When photojournalist Elissa Eubanks' picture of Atlanta's Veterans Day parade ran on the front page, some readers were less than impressed with her attempt to turn a run-of-the-mill assignment into something a little different. Unfortunately, some folks didn't see the art in cutting Lt. Gen. Russel Honore, the parade's grand marshal, head in half. The effect did please Constitution-Journal editors, but some readers have expressed outraged -- claiming that the picture was demeaning and disrespectful.
Are photojournalists working too hard to make images more appealing and interesting?
Are photojournalists becoming overly focused on making "art" rather than practicing bread and butter visual reports of everyday events?
I am not suggesting a return to the days of the "shin-plaster" or the "grip and grin," but there is obviously a line between the science and art of doing visual journalism.
Eubank's picture raises issues about how the public perceives the role of journalists in covering civic events. Photographers appear to be making aesthetic choices that take them further away from the realm of journalism and more into the realm of art. Maybe it's not that big of deal. Photojournalism, as a form of artistic expression, is certainly better than it has ever been and there is some great work being done today. However, many readers don't want or even expect their news to be artsy. Readers want and expect their news to be delivered with without embellishment or panache -- that what journalism should be about. Unfortunately, in today's hyper-media world the pressure is on not only to inform but to also entertain.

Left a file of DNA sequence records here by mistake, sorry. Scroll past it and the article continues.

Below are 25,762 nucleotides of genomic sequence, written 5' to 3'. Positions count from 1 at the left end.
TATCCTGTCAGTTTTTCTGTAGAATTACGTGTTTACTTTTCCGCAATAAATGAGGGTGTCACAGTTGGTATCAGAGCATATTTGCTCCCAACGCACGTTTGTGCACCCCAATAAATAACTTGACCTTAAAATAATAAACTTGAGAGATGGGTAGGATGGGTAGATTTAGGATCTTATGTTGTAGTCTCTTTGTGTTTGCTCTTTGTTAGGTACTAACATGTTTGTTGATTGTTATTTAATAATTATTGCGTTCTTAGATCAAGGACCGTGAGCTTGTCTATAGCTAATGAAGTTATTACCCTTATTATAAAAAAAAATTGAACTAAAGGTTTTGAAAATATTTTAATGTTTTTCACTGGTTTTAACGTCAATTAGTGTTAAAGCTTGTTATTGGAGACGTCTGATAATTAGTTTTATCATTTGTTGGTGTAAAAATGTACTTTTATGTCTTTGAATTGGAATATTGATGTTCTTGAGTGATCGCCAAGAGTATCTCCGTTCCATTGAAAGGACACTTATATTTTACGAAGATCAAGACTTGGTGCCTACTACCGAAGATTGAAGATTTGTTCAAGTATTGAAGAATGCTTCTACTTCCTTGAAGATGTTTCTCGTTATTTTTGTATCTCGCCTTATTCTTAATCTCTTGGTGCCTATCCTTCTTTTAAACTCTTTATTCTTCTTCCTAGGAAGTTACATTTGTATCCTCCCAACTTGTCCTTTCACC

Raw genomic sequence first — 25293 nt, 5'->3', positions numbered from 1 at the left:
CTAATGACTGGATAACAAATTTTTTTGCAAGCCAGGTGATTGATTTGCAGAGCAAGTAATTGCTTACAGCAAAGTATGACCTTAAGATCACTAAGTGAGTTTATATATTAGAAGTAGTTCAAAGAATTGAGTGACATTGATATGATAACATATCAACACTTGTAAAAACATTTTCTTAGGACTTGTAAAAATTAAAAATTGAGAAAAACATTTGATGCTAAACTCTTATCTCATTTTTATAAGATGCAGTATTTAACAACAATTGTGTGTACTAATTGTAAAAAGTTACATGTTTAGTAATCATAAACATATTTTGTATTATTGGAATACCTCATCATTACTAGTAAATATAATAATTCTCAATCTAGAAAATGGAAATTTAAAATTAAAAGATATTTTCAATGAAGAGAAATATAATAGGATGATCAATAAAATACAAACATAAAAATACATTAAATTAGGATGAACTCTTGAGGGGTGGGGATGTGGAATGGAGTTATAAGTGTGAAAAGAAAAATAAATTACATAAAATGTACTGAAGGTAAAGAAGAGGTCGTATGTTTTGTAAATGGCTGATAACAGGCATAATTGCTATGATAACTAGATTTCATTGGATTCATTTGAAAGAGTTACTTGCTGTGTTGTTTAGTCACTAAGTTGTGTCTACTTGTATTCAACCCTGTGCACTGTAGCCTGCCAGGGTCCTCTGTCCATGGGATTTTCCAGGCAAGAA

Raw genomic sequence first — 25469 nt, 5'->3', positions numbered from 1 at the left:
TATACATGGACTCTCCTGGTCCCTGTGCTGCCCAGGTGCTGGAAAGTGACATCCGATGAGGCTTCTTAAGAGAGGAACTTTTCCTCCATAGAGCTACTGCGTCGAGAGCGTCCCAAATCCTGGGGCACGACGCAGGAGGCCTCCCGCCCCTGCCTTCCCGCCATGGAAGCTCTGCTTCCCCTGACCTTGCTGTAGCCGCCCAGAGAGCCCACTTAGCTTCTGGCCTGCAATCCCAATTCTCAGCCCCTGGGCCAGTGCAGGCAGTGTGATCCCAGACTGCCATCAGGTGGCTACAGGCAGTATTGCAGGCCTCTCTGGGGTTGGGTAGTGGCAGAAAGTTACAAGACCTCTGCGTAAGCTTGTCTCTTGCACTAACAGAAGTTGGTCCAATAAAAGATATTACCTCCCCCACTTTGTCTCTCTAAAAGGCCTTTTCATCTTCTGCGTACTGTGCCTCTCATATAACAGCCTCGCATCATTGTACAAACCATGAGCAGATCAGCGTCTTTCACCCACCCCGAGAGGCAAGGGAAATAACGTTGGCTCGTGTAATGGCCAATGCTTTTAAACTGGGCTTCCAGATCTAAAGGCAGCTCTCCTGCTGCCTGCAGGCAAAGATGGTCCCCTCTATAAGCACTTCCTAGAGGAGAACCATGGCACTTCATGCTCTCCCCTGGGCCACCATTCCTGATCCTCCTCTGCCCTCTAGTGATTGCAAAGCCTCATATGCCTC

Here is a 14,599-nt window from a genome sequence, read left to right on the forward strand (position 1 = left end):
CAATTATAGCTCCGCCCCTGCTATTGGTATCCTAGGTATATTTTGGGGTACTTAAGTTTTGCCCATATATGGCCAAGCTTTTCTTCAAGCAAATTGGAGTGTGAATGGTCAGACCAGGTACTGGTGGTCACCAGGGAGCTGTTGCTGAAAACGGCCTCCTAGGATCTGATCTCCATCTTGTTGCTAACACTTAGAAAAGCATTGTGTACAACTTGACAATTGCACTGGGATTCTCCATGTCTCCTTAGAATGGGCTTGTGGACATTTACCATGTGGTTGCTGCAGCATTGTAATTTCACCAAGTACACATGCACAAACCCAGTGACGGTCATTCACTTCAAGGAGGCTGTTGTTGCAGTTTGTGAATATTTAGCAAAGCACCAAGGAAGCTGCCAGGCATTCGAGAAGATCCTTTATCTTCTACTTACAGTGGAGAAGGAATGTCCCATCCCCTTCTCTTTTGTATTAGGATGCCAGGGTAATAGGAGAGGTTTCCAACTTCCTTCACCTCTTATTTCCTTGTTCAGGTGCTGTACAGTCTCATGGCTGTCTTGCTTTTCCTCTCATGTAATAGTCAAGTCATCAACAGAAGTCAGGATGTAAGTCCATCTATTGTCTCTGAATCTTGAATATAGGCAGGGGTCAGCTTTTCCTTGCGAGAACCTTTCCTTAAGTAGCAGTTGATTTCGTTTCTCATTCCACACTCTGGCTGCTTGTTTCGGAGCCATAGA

When a news picture is treated as art in order to distinguish it from other media, the public may actually see the effort as a gimmick, or even worse, as a disingenuous attempt to sensationalize the news.
In fact, the framing technique used in Eubank's picture is a relatively recent addition to the photojournalist's bag of aesthetic techniques. A few decades ago, a photographer turning in such an image would be given a ton of grief over the approach. Just like shooting pictures at odd angles with slanting horizons, the technique of cutting into a subject's face has emerged as convention only since the 1980s, when news moved away from its antecedent "hard" format to one that is much softer.
The stylistic conventions applied to many news pictures today are infused with artistic sensibilities that were discouraged just a few decades ago. Today, photojournalism, as an art form, has evolved, even if readers don't always appreciate the difference.